Renewable energy is also progressing in Wales, with the nation harnessing the power of the elements and pushing forward to secure a cleaner, greener future. Thanks to financial and business support from the Welsh Government Energy Service, community organisations such as Egni Co-op have been able to proceed with renewable installations at schools, community centres and, most notably, the Geraint Thomas National Velodrome of Wales.

Net zero ambitions

Welsh Government announced earlier this year its commitment to achieving net zero status by 2050, but will work to meet the target sooner as the nation prepares itself for COP26, taking place in Glasgow later this year. Following a report released by the independent Climate Change Committee (CCC), it’s believed that previously unachievable targets can now be reached, with a Wales-wide effort. The report highlights the need for all Welsh residents to play their part in reducing the nation’s carbon footprint, including the way we travel, shop, and heat our homes, to help bring us closer to that net zero target.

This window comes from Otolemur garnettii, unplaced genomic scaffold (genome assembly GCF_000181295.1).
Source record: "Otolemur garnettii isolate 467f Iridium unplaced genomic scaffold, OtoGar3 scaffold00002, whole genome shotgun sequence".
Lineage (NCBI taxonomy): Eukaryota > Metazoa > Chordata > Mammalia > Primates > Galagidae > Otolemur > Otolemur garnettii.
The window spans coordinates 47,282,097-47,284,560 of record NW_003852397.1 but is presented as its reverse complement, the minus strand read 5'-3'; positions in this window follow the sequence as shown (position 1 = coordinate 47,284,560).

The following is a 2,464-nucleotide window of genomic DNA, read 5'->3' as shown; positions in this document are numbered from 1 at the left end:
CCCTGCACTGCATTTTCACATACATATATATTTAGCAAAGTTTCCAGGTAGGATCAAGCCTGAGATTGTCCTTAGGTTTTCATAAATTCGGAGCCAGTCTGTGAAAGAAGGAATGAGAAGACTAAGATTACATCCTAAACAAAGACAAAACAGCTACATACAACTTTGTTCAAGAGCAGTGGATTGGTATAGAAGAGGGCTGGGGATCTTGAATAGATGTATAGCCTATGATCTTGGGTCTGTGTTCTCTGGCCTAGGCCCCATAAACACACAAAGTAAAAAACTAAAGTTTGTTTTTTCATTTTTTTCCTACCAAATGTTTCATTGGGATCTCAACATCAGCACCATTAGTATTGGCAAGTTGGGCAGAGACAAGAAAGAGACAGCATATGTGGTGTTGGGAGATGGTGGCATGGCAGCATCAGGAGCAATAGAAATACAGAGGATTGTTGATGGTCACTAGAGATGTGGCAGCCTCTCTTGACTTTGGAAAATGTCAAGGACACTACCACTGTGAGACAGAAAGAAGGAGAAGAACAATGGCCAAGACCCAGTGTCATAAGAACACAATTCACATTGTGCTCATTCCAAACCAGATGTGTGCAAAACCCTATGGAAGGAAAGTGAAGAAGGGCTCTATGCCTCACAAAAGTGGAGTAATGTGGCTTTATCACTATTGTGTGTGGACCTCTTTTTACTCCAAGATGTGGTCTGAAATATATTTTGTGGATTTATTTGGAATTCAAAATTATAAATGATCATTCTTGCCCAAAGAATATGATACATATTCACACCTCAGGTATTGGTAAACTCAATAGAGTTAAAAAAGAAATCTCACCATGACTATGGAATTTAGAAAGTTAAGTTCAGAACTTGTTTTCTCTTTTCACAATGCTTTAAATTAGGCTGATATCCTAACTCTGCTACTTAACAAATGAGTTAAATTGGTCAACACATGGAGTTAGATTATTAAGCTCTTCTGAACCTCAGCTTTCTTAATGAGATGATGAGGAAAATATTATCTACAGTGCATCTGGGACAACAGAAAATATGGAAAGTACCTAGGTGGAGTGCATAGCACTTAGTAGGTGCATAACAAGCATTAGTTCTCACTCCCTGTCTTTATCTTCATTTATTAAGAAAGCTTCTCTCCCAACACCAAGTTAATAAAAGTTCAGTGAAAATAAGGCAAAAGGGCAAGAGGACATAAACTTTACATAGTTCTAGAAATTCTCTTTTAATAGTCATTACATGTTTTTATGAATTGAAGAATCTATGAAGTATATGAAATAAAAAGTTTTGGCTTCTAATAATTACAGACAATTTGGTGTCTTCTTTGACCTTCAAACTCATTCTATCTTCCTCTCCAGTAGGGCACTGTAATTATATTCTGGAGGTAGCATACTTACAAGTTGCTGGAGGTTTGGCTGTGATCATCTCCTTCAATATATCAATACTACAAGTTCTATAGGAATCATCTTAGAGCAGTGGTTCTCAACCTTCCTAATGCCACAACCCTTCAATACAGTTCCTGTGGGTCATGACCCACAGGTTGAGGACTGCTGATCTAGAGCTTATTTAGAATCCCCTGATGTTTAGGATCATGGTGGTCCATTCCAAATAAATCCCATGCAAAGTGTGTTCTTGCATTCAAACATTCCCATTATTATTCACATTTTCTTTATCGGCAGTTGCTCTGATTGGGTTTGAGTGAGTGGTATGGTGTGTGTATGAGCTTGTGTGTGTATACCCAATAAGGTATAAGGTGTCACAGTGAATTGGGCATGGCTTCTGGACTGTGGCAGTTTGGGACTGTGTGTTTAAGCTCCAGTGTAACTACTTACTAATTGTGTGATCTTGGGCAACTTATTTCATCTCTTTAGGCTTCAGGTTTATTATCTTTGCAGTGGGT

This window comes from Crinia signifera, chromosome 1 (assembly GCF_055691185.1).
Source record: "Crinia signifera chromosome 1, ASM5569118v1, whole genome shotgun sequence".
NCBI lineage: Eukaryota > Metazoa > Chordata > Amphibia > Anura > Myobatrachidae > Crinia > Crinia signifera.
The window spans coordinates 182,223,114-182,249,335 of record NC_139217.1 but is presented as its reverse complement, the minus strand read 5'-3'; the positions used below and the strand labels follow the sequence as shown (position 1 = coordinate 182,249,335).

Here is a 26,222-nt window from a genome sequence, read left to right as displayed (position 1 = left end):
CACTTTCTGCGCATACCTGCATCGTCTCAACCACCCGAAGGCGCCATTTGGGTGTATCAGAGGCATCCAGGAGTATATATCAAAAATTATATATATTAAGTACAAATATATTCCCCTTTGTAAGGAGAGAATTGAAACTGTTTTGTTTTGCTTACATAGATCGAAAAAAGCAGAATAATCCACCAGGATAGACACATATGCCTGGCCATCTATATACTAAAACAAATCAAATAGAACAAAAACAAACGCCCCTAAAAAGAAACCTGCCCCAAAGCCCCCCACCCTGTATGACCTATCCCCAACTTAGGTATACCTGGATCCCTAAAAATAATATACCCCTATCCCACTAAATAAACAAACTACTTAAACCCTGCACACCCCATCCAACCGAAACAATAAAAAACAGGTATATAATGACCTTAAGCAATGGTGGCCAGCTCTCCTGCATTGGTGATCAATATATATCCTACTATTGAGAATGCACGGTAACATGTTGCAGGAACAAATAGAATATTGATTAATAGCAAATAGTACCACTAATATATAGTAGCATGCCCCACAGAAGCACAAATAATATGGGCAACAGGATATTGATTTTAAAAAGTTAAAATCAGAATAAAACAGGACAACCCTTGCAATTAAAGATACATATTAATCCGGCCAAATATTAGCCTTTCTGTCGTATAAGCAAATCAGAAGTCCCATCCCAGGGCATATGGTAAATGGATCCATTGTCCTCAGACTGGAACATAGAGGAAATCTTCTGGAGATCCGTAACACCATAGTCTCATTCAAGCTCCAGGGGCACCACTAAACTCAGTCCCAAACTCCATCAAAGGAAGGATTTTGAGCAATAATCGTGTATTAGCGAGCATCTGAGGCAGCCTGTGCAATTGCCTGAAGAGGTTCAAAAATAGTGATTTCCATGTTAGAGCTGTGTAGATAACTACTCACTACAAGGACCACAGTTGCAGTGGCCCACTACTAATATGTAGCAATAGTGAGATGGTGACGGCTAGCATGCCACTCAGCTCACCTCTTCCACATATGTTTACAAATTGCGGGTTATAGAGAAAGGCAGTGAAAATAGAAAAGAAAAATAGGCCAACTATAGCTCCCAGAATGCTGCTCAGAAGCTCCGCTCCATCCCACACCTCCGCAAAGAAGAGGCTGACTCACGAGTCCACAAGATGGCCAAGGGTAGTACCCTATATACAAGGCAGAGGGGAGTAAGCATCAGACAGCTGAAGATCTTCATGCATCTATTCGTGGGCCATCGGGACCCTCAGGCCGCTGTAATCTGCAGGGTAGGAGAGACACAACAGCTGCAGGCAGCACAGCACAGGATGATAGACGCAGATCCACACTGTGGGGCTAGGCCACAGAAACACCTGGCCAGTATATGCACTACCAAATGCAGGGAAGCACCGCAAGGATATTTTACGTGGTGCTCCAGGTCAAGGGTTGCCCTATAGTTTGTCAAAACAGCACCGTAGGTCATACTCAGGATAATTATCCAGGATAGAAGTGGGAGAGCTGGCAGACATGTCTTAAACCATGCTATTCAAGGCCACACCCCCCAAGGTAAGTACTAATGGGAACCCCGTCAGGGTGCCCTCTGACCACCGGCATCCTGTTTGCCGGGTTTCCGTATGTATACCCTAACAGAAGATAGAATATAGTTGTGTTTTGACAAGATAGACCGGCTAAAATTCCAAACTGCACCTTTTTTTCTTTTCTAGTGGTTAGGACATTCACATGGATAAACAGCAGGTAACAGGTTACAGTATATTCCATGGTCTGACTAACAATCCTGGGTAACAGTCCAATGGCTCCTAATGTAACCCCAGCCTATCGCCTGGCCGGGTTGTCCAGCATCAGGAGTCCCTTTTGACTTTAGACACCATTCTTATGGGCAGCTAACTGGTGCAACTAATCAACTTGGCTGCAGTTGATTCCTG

Commenting on the report’s release, Minister for Environment, Energy and Rural Affairs Lesley Griffiths said: “We were the first country in the world to declare a climate emergency, but now we will use the new science to make our long-held ambition of a Net Zero Wales, a reality. While we are a small country, we punch big when it comes to doing the right thing.

“Wales was one of the worst recyclers in the world before devolution, and now it’s one of the best. We were central to the industrial revolution as we supplied the world with coal from our hillsides, but now we look to a future of green energy and jobs. We also banned fracking as we knew the risks to our environment and the safety to the people of Wales were far too high. Most importantly, we are the first country in the world to have enshrined in law a Future Generations Act, ensuring that any decision the government makes today must be the right thing for our children and grandchildren, and their children too.”